The future is certainly still going to be about engaging with whatever clientele my role demands effectively and with expertiese. But, meeting their ever evolving and shifting information needs is going to be something of a lifelong learning journey it seems. I love the idea of being a part of this profession, it’s interesting and challenging, but the future sure is intimidating.

 

Raised lettering, pale nimbus white…

I should probably get some business cards printed one of these days.

Maybe eggshell.

Failing that, here’s my no longer current CV (Circa 2013).

I’m a firm believer in concise, one-page resumes. Anything beyond that should really be taken care of in a cover letter and/or your response to selection criteria.

The Great Chain

My LinkedIn Proflie.

I’ve had the skeleton of a LinkedIn account haunting me for a few years now. I’ve always had it at the back of my mind to gussy it up and start raking in the job offers, but it never really seemed to pan out.

I’ve attempted to make it pretty comprehensive while keeping the content lean and relevant without the clutter of years gone by.  I suspect that there’s not a great deal of head hunting going on for information studies students with a background in academic writing–but you never know!

To be honest, I’m not really great at the whole self-aggrandising thing and I find it challenging to sell myself without feeling self-consciously boastful or egotistical. But, I am a huge sucker for social data, and I get a real kick out of using LinkedIn as tool for tracking Six Degrees of Separation style connections.

I don’t love the idea of LinkedIn, but I’m willing to give it a shot. At worst it let’s me get a better perspective on who is in my orbit of influence is, and where I need to start searching for networking opportunities.

Boldly Going Somewhere

“I have always imagined that paradise will be a kind of library.”

Jorge Luis Borges

Is it even possible to love reading and not love Borges? I don’t know! Frankly, I don’t want to know. But, in all seriousness, I think that quote neatly sums up where I’m starting from when I talk about the library profession.

Career goals are such a ponderous, weighty thing to carry around with you. I have aspirations certainly, but goals seem like too-narrow a way of defining these things.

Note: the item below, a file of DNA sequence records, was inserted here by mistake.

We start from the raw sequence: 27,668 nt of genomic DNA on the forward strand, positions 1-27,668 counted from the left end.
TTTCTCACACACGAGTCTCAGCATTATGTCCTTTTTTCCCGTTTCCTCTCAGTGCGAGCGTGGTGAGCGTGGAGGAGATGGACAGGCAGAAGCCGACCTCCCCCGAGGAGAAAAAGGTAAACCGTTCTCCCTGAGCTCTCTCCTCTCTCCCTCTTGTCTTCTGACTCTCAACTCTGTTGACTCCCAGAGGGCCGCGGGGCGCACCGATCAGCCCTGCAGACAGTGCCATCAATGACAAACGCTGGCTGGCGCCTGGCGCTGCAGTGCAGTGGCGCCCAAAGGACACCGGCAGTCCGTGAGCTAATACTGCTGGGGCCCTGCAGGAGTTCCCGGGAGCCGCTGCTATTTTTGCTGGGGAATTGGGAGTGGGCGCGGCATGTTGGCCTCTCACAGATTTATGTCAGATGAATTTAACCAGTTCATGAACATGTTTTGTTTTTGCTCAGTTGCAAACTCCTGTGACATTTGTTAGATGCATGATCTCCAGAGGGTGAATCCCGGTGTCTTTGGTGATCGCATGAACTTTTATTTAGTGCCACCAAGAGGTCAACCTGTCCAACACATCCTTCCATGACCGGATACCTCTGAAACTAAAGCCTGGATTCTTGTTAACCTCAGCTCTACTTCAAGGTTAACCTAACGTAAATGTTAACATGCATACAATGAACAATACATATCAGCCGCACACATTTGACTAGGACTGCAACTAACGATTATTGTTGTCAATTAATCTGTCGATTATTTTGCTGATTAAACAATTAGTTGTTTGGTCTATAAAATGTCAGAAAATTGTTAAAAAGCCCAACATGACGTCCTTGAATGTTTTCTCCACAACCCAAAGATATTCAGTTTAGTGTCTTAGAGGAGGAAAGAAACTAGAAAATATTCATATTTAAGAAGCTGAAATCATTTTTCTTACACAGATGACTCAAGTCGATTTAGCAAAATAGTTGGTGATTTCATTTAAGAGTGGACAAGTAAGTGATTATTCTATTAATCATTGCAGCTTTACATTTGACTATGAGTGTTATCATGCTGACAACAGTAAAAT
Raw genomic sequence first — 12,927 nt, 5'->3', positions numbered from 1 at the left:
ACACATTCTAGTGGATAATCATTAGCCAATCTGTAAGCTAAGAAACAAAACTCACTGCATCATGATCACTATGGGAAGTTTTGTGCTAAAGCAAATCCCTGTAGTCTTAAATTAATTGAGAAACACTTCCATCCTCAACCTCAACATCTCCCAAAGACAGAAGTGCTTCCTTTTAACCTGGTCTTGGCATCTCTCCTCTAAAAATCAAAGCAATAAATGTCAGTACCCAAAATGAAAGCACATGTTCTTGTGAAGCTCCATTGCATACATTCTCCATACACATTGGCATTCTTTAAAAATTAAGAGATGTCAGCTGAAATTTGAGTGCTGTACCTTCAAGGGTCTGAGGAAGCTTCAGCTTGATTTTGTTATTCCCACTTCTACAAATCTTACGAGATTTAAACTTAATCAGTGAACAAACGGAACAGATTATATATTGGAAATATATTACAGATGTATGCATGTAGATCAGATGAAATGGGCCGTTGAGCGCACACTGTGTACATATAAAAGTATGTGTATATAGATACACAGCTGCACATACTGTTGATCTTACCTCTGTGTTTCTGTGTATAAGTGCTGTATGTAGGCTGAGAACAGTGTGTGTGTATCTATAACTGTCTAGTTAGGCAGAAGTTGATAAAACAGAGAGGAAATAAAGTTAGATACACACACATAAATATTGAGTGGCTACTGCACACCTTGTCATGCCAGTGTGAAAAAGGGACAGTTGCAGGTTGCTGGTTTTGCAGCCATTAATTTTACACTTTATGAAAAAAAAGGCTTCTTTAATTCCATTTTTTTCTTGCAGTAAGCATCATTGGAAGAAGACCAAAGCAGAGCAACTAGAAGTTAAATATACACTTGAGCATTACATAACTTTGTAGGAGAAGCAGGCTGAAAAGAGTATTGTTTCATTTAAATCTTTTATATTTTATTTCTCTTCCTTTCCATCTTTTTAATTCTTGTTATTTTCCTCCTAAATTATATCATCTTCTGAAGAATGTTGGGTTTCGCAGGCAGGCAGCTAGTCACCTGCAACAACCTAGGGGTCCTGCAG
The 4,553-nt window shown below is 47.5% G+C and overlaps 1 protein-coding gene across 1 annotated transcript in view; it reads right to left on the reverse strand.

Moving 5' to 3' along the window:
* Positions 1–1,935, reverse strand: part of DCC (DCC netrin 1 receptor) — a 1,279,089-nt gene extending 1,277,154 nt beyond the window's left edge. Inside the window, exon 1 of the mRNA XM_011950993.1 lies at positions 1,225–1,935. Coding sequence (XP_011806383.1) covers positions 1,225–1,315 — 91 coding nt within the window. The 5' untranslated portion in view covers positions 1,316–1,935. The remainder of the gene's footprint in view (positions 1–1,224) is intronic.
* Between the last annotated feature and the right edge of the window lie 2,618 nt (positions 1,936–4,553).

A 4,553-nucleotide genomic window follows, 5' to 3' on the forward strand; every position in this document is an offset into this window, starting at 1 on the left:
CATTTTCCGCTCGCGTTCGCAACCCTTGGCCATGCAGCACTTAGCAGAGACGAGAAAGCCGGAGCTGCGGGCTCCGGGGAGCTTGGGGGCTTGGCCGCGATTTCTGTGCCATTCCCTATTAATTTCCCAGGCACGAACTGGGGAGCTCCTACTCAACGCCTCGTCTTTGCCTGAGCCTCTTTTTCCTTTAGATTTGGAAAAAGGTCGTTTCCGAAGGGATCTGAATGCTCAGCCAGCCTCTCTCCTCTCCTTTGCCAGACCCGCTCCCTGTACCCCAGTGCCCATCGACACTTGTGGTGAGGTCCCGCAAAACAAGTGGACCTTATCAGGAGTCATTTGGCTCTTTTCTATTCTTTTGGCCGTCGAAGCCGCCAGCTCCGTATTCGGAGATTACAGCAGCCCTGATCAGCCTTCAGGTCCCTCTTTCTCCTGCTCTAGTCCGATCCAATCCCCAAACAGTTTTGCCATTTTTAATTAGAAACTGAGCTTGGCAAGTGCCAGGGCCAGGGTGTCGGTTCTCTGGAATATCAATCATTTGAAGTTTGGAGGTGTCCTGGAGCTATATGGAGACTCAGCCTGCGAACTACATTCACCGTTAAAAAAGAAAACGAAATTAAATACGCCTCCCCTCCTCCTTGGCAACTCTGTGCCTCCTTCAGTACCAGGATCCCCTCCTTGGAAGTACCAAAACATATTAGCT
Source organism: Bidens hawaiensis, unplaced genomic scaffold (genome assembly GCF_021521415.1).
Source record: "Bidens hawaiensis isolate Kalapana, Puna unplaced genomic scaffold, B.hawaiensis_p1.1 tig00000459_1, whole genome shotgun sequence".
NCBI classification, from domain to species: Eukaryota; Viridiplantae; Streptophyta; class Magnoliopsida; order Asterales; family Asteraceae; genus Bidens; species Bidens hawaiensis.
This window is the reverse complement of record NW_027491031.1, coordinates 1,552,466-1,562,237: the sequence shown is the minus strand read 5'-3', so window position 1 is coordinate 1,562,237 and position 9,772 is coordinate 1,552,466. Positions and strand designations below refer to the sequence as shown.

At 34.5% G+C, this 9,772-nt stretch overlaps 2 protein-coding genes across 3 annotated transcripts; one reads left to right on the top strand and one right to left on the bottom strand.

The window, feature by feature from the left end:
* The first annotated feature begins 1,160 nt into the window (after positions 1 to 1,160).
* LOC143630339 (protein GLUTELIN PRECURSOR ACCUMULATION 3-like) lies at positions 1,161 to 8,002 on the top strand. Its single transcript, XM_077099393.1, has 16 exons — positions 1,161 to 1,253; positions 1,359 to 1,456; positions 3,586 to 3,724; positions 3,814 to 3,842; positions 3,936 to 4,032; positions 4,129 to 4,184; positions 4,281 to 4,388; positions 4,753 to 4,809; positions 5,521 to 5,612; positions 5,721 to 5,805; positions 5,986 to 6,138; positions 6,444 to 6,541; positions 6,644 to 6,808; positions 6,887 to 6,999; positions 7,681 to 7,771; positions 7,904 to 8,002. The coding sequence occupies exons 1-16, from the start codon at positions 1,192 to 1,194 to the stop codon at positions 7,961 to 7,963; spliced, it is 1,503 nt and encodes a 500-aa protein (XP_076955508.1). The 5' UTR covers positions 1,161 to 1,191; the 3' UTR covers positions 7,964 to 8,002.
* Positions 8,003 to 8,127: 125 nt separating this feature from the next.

Ideally, I want to design the sort of career that is resilient enough to navigate the wonderfully disruptive changes going on in just about every industry I’m affiliated with. I want to be flexible and diverse within my roles to be able to grab opportunities that become available to me today and tomorrow. Ideally, I’m seeking something that would offer me the level of challenges and engagement that I thrive on.

I have done plenty of work that was perfectly manageable and sufficiently complex, but had no scope for actually applying my enthusiasm or rewarding me with any sort of fulfillment. Self knowledge is a powerful tool, and realising that I’m determined to pursue fulfilling  experiences over other professional considerations is helpful to understand.

I know I said I didn’t want to get all specific with goals, but let’s try some broader principles instead:

  • I want to respond to new opportunities
  • I want to keep my skills at the forefront of new technologies
  • I want to find roles that allow me to take initiative, increase my responsibility, and innovate where possible
  • I want my career to reflect who I am and what I value

I feel like I have come to a deep enough understanding of myself, who I am, and who I could be that I actually am starting to understand who I want to be.

And who I want to be is changing all the time. I don’t want to shackle myself to one set of goals for a single, subset of employment. Rather, I want to broaden my horizons and aim for employability.

So, why libraries? Well, I don’t necessarily want to limit myself to just libraries. I think there’s a tremendous amount of value in pursuing a formal education in Library and Information Sciences for the kind of professional skills and competencies I’m interested in.

Yes, I gain a vocational skill set that I can apply professionally, but the generic skills I’m learning are so useful, not just in the information profession: the analytical skills, the strategic thinking, the management capabilities, and the commitment to continuous learning all position me to do just about anything.

Do I want to work in libraries? Sure thing! Libraries are amazing spaces where truly amazing things are happening in the foreseeable future.

But, let’s not stop there. There are incredible things happening in the academic world that I want to research, there are fiction books burning there way through the back of my brain and into my soul that need to be written, and there’s my powerful desire to advocate for improving literacy in young men.

There’s a great benefit in creating career goals. But, I increasingly recognise that my goals are always going to be shifting, and the most important thing is to remain flexible, positive, and creative in these times of continuing change.